This series of activities introduces students to the technologies of batteries and fuel cells. Activities include a mix of lectures, demonstrations, and lab activities.

This is an interactive table with a comprehensive list of 29 greenhouse gases, their molecular structures, a chart showing a time series of their atmospheric concentrations (at several sampling sites), their global warming potential (GWP) and their atmospheric lifetimes. References are given to the data sets that range from the mid-1990s to 2008.

This interactive/applet allows the user to explore the potential increase in carbon emissions over the next 50 years, subject to modifications made by the user in various technologies that impact carbon output. Part of the Visualizing and Understanding the Science of Climate Change module.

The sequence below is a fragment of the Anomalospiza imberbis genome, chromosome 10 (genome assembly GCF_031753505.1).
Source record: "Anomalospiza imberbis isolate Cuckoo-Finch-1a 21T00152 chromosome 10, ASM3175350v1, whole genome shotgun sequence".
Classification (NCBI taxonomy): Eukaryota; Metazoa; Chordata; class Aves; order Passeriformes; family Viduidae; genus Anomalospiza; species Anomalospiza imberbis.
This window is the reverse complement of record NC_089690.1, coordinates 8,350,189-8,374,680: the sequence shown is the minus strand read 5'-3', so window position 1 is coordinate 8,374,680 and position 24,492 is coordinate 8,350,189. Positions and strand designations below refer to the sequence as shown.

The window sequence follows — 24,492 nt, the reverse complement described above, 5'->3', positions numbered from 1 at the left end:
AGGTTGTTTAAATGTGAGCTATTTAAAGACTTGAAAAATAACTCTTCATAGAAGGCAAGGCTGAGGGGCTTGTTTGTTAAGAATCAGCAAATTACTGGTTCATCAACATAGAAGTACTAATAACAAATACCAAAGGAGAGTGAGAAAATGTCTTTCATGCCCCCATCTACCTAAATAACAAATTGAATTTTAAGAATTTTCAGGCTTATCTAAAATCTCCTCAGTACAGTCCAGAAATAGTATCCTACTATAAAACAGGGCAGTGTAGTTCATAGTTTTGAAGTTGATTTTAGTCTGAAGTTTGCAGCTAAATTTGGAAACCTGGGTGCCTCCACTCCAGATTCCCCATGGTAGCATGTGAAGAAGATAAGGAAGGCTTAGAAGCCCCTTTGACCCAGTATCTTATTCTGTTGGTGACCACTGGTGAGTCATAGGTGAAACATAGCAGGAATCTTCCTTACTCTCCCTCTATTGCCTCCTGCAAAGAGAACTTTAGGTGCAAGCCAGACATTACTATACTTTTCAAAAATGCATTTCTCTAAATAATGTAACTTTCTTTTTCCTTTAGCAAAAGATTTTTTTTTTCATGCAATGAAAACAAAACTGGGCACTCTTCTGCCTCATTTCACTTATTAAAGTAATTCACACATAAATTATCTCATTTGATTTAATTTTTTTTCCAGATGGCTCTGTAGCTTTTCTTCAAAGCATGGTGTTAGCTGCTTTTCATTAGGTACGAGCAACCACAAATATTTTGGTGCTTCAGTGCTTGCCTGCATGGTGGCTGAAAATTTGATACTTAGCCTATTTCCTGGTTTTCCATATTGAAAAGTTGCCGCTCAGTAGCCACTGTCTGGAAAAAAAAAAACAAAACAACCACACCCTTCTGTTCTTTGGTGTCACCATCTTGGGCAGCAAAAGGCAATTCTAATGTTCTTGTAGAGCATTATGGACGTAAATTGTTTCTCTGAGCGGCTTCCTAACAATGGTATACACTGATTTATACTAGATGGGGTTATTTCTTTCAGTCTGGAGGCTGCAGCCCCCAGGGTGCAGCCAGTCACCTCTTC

A video from the Extreme Ice Survey in which Dr. Tad Pfeffer and photographer Jim Balog discuss the dynamics of the Columbia glacier's retreat in recent years through this time-lapse movie. Key point: glacier size is being reduced not just by glacial melting but due to a shift in glacial dynamics brought on by climate change.

A simplified representation of the terrestrial carbon cycle side by side with the ocean carbon cycle. Fluxes and reservoirs expressed in gigatons are included.

This static graph of changes in CO2 concentrations goes back 400,000 years, showing the dramatic spike in recent years.

This Flash animation describes how hybrid-electric vehicles (HEVs) combine the benefits of gasoline engines and electric motors and can be configured to obtain different objectives, such as improved fuel economy, increased power, or additional auxiliary power for electronic devices and power tools.

This introductory video addresses key points as well as pros and cons of oil as an energy source for transportation.

This short video, is the fifth in the National Academies Climate Change, Lines of Evidence series. It focuses on greenhouse gases, climate forcing (natural and human-caused), and global energy balance.

This article and slide show from the New York Times, features several scientists from the University of Alaska, Fairbanks, who study the effects of thawing permafrost in Alaska.